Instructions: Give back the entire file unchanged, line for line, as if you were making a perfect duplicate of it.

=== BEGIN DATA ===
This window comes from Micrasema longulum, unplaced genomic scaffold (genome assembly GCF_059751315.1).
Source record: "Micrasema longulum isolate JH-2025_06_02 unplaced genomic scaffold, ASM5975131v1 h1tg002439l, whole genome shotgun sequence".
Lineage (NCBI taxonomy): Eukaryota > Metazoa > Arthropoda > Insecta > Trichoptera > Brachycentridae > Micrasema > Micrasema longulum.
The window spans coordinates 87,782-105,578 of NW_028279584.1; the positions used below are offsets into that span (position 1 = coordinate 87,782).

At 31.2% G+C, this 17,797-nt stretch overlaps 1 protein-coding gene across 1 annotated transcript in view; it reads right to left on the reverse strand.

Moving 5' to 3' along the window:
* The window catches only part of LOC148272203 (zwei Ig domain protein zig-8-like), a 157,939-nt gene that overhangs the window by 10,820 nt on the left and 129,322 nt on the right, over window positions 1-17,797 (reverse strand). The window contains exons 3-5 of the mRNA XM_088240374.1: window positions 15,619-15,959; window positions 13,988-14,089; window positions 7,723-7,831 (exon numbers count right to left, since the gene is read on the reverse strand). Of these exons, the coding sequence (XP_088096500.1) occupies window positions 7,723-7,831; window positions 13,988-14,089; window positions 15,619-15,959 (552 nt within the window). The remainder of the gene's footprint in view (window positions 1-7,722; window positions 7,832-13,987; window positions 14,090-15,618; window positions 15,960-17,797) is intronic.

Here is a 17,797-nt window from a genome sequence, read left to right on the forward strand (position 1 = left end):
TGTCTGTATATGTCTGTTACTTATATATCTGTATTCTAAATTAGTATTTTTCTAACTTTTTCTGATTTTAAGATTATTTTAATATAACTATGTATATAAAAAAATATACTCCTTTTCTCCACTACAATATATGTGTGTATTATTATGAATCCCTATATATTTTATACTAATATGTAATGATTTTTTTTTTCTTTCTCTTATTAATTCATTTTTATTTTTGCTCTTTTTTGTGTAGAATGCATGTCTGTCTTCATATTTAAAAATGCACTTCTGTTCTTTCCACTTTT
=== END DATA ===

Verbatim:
This window comes from Micrasema longulum, unplaced genomic scaffold (genome assembly GCF_059751315.1).
Source record: "Micrasema longulum isolate JH-2025_06_02 unplaced genomic scaffold, ASM5975131v1 h1tg002439l, whole genome shotgun sequence".
Lineage (NCBI taxonomy): Eukaryota > Metazoa > Arthropoda > Insecta > Trichoptera > Brachycentridae > Micrasema > Micrasema longulum.
The window spans coordinates 87,782-105,578 of NW_028279584.1; the positions used below are offsets into that span (position 1 = coordinate 87,782).

At 31.2% G+C, this 17,797-nt stretch overlaps 1 protein-coding gene across 1 annotated transcript in view; it reads right to left on the reverse strand.

Moving 5' to 3' along the window:
* The window catches only part of LOC148272203 (zwei Ig domain protein zig-8-like), a 157,939-nt gene that overhangs the window by 10,820 nt on the left and 129,322 nt on the right, over window positions 1-17,797 (reverse strand). The window contains exons 3-5 of the mRNA XM_088240374.1: window positions 15,619-15,959; window positions 13,988-14,089; window positions 7,723-7,831 (exon numbers count right to left, since the gene is read on the reverse strand). Of these exons, the coding sequence (XP_088096500.1) occupies window positions 7,723-7,831; window positions 13,988-14,089; window positions 15,619-15,959 (552 nt within the window). The remainder of the gene's footprint in view (window positions 1-7,722; window positions 7,832-13,987; window positions 14,090-15,618; window positions 15,960-17,797) is intronic.

Here is a 17,797-nt window from a genome sequence, read left to right on the forward strand (position 1 = left end):
TGTCTGTATATGTCTGTTACTTATATATCTGTATTCTAAATTAGTATTTTTCTAACTTTTTCTGATTTTAAGATTATTTTAATATAACTATGTATATAAAAAAATATACTCCTTTTCTCCACTACAATATATGTGTGTATTATTATGAATCCCTATATATTTTATACTAATATGTAATGATTTTTTTTTTCTTTCTCTTATTAATTCATTTTTATTTTTGCTCTTTTTTGTGTAGAATGCATGTCTGTCTTCATATTTAAAAATGCACTTCTGTTCTTTCCACTTTT